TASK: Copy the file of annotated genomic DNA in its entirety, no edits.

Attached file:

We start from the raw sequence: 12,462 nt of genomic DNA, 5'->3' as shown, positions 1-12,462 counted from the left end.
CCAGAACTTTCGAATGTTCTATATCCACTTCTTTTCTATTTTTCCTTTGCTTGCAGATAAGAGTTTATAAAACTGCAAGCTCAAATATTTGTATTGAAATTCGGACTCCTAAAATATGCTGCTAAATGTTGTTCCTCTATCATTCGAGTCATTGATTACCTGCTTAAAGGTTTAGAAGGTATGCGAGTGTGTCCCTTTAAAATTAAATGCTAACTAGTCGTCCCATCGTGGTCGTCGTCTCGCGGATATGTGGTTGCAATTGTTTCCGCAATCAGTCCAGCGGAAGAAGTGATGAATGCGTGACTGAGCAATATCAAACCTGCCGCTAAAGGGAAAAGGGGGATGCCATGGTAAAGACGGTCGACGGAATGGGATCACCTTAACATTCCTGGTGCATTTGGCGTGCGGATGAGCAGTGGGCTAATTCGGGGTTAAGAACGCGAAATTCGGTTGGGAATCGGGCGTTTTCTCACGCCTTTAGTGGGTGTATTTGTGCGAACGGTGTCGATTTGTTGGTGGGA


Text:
We start from the raw sequence: 12,462 nt of genomic DNA, 5'->3' as shown, positions 1-12,462 counted from the left end.
CCAGAACTTTCGAATGTTCTATATCCACTTCTTTTCTATTTTTCCTTTGCTTGCAGATAAGAGTTTATAAAACTGCAAGCTCAAATATTTGTATTGAAATTCGGACTCCTAAAATATGCTGCTAAATGTTGTTCCTCTATCATTCGAGTCATTGATTACCTGCTTAAAGGTTTAGAAGGTATGCGAGTGTGTCCCTTTAAAATTAAATGCTAACTAGTCGTCCCATCGTGGTCGTCGTCTCGCGGATATGTGGTTGCAATTGTTTCCGCAATCAGTCCAGCGGAAGAAGTGATGAATGCGTGACTGAGCAATATCAAACCTGCCGCTAAAGGGAAAAGGGGGATGCCATGGTAAAGACGGTCGACGGAATGGGATCACCTTAACATTCCTGGTGCATTTGGCGTGCGGATGAGCAGTGGGCTAATTCGGGGTTAAGAACGCGAAATTCGGTTGGGAATCGGGCGTTTTCTCACGCCTTTAGTGGGTGTATTTGTGCGAACGGTGTCGATTTGTTGGTGGGA